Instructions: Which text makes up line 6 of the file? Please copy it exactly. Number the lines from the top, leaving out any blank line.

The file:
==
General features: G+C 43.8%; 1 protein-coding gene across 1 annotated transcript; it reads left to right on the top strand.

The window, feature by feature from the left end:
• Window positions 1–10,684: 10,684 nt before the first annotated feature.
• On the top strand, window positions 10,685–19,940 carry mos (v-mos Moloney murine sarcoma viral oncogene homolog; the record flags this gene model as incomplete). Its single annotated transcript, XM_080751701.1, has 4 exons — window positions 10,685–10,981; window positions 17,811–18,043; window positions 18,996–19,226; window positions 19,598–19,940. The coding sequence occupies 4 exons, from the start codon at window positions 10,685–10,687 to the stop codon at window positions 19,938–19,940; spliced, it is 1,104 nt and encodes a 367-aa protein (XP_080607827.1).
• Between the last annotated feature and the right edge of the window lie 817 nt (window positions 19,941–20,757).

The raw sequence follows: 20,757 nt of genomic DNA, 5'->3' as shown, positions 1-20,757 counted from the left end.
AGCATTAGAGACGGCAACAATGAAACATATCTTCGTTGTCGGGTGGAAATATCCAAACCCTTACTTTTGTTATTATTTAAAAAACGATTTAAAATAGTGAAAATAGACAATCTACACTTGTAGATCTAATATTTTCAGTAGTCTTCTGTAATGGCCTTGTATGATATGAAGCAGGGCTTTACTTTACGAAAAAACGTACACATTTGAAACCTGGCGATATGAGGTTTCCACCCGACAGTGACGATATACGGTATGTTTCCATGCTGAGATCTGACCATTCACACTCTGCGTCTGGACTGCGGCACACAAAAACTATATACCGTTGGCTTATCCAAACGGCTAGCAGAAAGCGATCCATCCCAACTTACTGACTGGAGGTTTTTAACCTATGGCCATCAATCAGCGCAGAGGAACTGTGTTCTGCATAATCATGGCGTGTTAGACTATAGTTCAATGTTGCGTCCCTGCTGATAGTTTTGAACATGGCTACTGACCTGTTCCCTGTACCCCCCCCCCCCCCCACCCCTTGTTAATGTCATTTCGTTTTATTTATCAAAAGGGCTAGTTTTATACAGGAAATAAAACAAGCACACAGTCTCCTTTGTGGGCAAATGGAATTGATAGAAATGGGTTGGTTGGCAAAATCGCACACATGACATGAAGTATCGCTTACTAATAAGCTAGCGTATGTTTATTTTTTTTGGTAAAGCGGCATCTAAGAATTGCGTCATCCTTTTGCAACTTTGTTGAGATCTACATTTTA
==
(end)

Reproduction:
The raw sequence follows: 20,757 nt of genomic DNA, 5'->3' as shown, positions 1-20,757 counted from the left end.